Father warns other parents


Son’s accused molester free on bail, still has access to children

By Michael Orbach Issue of July 24, 2009 / 3 Av 5769 The father of a boy allegedly molested at age 6 by a neighbor  wants other parents to know: his son’s accused molester is free and still has access to children. Michael Sabo, 35, a registered nurse from Marine Park, Brooklyn, surrendered to police on May 11th and pleaded not guilty to a single count of sexual abuse and three counts of child endangerment. He is accused of molesting the boy eight years ago. He is currently free on $50,000 bail. “What bothers me the most is, he’s still out there. He lives down the block from a yeshiva. He’s in the health care field...He might even be upstate as we speak,” said “Joseph,” the father of the boy, who asked that his real name not be printed. Joseph said that he and his son believe that Sabo has molested other children. “I’m not doing this to get back at him. I’m doing this to protect other children. Even my son feels [Sabo] has others ...I need to know he’s away for a long time so he cannot hurt another child again.” Sabo recently divorced but reportedly still has access to the house where his young children live with his ex-wife. The family home on Burnett Street is down the block from one yeshiva on Nostrand Avenue and around the corner from another one, Yeshiva Derech HaTorah, which his sons attend. Sabo is often seen on Shabbos mornings at Kingsway Jewish Center. Sabo’s father owns a vacation home at the Clearview Bungalow Colony in Monticello, according to Joseph. A member of the colony confirmed Monday that Sabo was a guest at Clearview for at least one Shabbos this summer, so far. Joseph discovered the alleged sexual abuse in late April when a third-party brought to his attention nine photos of his son that were discovered online. The pictures, in which the boy was wearing a yarmulke, were several years old and pornographic in nature. Each photo was accompanied by a caption that included the boy’s name and address and a phrase that indicated that the then-six-year-old boy had been molested. Joseph identified Sabo from the photos, which he said were taken in Sabo’s son’s bedroom. “In one of the pictures was his watch, it was a silver watch that had links on it. It was a stainless steel silver-ish watch. We noticed other pictures in his son’s bedroom and that’s how I realized it was him,” Joseph said. “Everyone thought he [Sabo] was the ideal dad. The one that plays ball with the kids, the one that goes camping with them. When people heard, they thought it couldn’t be true. But it is,” Joseph said. The pictures were posted under the screen name nymale74, which corresponds to Sabo’s birthday, according to public records and his Facebook page. When Joseph approached his son about the photos his son, now in his early teens, told him that Sabo had molested him repeatedly over the course of two years. “He came home from school that day and didn’t stop talking about it,” said Joseph. Joseph filed a police report, and then contacted the office of Assemblyman Dov Hikind who recently launched a campaign to combat child abuse in the Jewish community. Hikind’s office declined to confirm details about the case but two sources say Hikind placed Joseph in touch with the District Attorney and Joseph’s son then testified before the grand jury. The charges were filed about a week later. Joseph said that his son is doing well. “The therapist basically said that what we did by believing him and trusting what he said, and not doubting, that was 75% of the cure. Bringing him in to testify and knowing that Sabo will get his punishment is a cure for my son.” In a telephone interview Sabo called himself “a regular guy” with “regular, run-of-the-mill issues.” “You know more than me apparently,” Sabo told a reporter who asked about the case. “This will pass. It might not be tomorrow. For all I know they could dismiss everything. You never know.” He hopes to move past the allegations. “I have four beautiful children, who need a father,” Sabo said. Sabo attended Yeshiva Torah Temimah in Brooklyn. The school was made infamous when its owner, Lipa Margulies, deflected investigations of a longtime teacher, Yehuda Kolko, who last year pleaded guilty to multiple counts of child endangerment and who is suspected of widespread sexual abuse. Sabo said he could not recall if he had been a victim of sexual abuse by Kolko. “My therapist says it’s repressed, right now, but I don’t remember,” said Sabo. Most sexual abusers were themselves abused as children, according to psychological literature. A spokesperson for the Brooklyn District Attorney said the DA would not comment on open cases. Arthur Gershfeld, Sabo’s lawyer, said that they were “confident” that “the allegations are not going to be supported by the evidence,” and that his client denied the allegations. A spokesperson for Extended Homecare, where Sabo worked a nurse, said Sabo was no longer employed there. Family members or friends are the perpetrators in 75-80 percent of all sexual abuse cases, according to Marci Hamilton, a Yeshiva University professor and author of Justice Denied: What America Must Do to Protect its Children. Hamilton also said that the particulars of this case are becoming more common. “That predators are on the web and using the web not only for their own [purposes] but to communicate with other pedophiles about the availability of the boy,” explained Hamilton. “This is probably not his first victim. If the media can come out with one child’s accusation it will embolden and strengthen other children” who may have been abused “and then they can come forward.” Rabbi Mark Dratch, the head of JSafe, an organization that promotes awareness and prevention of sexual abuse inside the Jewish community, said that while inroads against sexual abuse have been made, much more needs to be done. “We’ve been more successful in publicizing cases against rabbis and teachers, but our community is no different from any others,” Rabbi Dratch said. “Sexual abuse is much more common against family members and neighbors than amongst teachers and rabbis. The case that you have here is the tip of the iceberg.” Sabo’s next hearing is scheduled for September 10th. “My son is willing to testify. I made it clear. I don’t want a settlement. I want [Sabo] to be put away as long as possible,” Joseph said, “When those jurors see a twelve year-old on the stand they’ll do the right thing.”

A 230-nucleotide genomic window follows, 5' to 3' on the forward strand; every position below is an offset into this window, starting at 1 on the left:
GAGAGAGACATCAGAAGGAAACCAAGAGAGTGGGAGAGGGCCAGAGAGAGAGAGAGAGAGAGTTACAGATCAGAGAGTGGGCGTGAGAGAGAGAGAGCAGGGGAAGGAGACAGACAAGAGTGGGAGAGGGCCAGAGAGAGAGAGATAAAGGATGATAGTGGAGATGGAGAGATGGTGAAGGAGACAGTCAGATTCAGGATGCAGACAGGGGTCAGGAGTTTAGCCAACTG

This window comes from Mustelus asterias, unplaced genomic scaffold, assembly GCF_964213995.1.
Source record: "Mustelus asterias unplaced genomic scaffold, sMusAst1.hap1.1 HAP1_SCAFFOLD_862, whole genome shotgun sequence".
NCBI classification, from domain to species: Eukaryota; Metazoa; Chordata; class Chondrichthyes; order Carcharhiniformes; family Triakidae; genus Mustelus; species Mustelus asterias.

If you have additional information about this story email Michael Orbach at morbach [at] thejewishstar.com


Trouble in the Catskills